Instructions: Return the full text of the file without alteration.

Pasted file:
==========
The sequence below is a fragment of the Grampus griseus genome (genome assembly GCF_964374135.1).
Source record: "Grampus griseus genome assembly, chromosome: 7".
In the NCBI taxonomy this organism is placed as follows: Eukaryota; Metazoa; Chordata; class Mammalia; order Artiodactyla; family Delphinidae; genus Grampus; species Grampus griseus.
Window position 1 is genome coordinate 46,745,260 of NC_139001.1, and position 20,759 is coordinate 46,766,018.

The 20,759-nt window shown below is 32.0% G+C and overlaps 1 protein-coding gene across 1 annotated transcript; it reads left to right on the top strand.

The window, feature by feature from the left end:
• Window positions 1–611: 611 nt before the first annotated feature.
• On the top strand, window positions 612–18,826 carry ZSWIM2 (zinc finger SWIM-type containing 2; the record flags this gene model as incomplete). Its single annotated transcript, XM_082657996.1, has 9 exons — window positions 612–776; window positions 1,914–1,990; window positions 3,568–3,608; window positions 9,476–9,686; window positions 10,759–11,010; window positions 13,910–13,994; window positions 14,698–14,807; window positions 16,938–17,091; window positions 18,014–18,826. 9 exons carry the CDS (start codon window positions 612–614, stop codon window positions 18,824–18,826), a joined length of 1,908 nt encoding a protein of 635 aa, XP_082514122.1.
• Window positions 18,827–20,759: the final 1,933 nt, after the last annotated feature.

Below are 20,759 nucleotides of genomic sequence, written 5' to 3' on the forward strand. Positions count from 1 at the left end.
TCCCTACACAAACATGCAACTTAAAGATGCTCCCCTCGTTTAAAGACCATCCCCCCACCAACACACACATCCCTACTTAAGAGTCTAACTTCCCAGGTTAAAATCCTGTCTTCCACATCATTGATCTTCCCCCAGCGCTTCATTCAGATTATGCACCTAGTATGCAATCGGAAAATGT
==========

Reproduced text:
The sequence below is a fragment of the Grampus griseus genome (genome assembly GCF_964374135.1).
Source record: "Grampus griseus genome assembly, chromosome: 7".
In the NCBI taxonomy this organism is placed as follows: Eukaryota; Metazoa; Chordata; class Mammalia; order Artiodactyla; family Delphinidae; genus Grampus; species Grampus griseus.
Window position 1 is genome coordinate 46,745,260 of NC_139001.1, and position 20,759 is coordinate 46,766,018.

The 20,759-nt window shown below is 32.0% G+C and overlaps 1 protein-coding gene across 1 annotated transcript; it reads left to right on the top strand.

The window, feature by feature from the left end:
• Window positions 1–611: 611 nt before the first annotated feature.
• On the top strand, window positions 612–18,826 carry ZSWIM2 (zinc finger SWIM-type containing 2; the record flags this gene model as incomplete). Its single annotated transcript, XM_082657996.1, has 9 exons — window positions 612–776; window positions 1,914–1,990; window positions 3,568–3,608; window positions 9,476–9,686; window positions 10,759–11,010; window positions 13,910–13,994; window positions 14,698–14,807; window positions 16,938–17,091; window positions 18,014–18,826. 9 exons carry the CDS (start codon window positions 612–614, stop codon window positions 18,824–18,826), a joined length of 1,908 nt encoding a protein of 635 aa, XP_082514122.1.
• Window positions 18,827–20,759: the final 1,933 nt, after the last annotated feature.

Below are 20,759 nucleotides of genomic sequence, written 5' to 3' on the forward strand. Positions count from 1 at the left end.
TCCCTACACAAACATGCAACTTAAAGATGCTCCCCTCGTTTAAAGACCATCCCCCCACCAACACACACATCCCTACTTAAGAGTCTAACTTCCCAGGTTAAAATCCTGTCTTCCACATCATTGATCTTCCCCCAGCGCTTCATTCAGATTATGCACCTAGTATGCAATCGGAAAATGT